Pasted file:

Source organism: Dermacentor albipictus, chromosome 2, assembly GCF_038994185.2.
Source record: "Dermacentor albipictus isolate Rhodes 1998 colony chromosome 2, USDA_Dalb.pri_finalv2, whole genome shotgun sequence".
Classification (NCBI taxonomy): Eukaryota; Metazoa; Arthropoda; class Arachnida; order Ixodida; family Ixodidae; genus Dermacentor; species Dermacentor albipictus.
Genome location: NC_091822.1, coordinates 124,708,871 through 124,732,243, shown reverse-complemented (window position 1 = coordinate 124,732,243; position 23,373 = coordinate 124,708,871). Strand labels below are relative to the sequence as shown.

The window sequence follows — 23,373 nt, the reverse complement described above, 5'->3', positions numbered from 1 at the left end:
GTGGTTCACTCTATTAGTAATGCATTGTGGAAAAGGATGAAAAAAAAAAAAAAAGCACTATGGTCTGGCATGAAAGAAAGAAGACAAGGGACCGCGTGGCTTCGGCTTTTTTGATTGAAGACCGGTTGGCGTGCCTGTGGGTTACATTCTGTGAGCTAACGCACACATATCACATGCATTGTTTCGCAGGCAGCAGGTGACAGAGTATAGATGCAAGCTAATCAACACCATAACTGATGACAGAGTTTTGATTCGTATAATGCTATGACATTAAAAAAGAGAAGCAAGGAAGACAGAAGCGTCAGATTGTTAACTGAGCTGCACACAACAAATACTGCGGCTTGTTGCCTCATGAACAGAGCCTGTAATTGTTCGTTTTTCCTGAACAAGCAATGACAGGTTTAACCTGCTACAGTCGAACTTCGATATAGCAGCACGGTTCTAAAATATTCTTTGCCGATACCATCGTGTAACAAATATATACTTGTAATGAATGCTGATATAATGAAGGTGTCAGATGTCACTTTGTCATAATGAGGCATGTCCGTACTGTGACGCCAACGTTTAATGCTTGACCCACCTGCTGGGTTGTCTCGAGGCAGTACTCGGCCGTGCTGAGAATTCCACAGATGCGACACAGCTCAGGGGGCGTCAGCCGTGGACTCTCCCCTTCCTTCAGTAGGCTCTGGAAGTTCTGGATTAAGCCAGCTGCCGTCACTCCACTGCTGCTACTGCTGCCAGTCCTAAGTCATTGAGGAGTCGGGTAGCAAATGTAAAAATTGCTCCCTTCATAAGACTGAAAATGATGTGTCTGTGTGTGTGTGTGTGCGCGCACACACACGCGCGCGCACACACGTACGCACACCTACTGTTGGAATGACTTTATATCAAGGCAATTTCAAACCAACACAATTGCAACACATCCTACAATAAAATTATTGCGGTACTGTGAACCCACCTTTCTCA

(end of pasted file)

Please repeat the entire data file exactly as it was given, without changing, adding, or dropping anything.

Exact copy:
Source organism: Dermacentor albipictus, chromosome 2, assembly GCF_038994185.2.
Source record: "Dermacentor albipictus isolate Rhodes 1998 colony chromosome 2, USDA_Dalb.pri_finalv2, whole genome shotgun sequence".
Classification (NCBI taxonomy): Eukaryota; Metazoa; Arthropoda; class Arachnida; order Ixodida; family Ixodidae; genus Dermacentor; species Dermacentor albipictus.
Genome location: NC_091822.1, coordinates 124,708,871 through 124,732,243, shown reverse-complemented (window position 1 = coordinate 124,732,243; position 23,373 = coordinate 124,708,871). Strand labels below are relative to the sequence as shown.

The window sequence follows — 23,373 nt, the reverse complement described above, 5'->3', positions numbered from 1 at the left end:
GTGGTTCACTCTATTAGTAATGCATTGTGGAAAAGGATGAAAAAAAAAAAAAAAGCACTATGGTCTGGCATGAAAGAAAGAAGACAAGGGACCGCGTGGCTTCGGCTTTTTTGATTGAAGACCGGTTGGCGTGCCTGTGGGTTACATTCTGTGAGCTAACGCACACATATCACATGCATTGTTTCGCAGGCAGCAGGTGACAGAGTATAGATGCAAGCTAATCAACACCATAACTGATGACAGAGTTTTGATTCGTATAATGCTATGACATTAAAAAAGAGAAGCAAGGAAGACAGAAGCGTCAGATTGTTAACTGAGCTGCACACAACAAATACTGCGGCTTGTTGCCTCATGAACAGAGCCTGTAATTGTTCGTTTTTCCTGAACAAGCAATGACAGGTTTAACCTGCTACAGTCGAACTTCGATATAGCAGCACGGTTCTAAAATATTCTTTGCCGATACCATCGTGTAACAAATATATACTTGTAATGAATGCTGATATAATGAAGGTGTCAGATGTCACTTTGTCATAATGAGGCATGTCCGTACTGTGACGCCAACGTTTAATGCTTGACCCACCTGCTGGGTTGTCTCGAGGCAGTACTCGGCCGTGCTGAGAATTCCACAGATGCGACACAGCTCAGGGGGCGTCAGCCGTGGACTCTCCCCTTCCTTCAGTAGGCTCTGGAAGTTCTGGATTAAGCCAGCTGCCGTCACTCCACTGCTGCTACTGCTGCCAGTCCTAAGTCATTGAGGAGTCGGGTAGCAAATGTAAAAATTGCTCCCTTCATAAGACTGAAAATGATGTGTCTGTGTGTGTGTGTGTGCGCGCACACACACGCGCGCGCACACACGTACGCACACCTACTGTTGGAATGACTTTATATCAAGGCAATTTCAAACCAACACAATTGCAACACATCCTACAATAAAATTATTGCGGTACTGTGAACCCACCTTTCTCA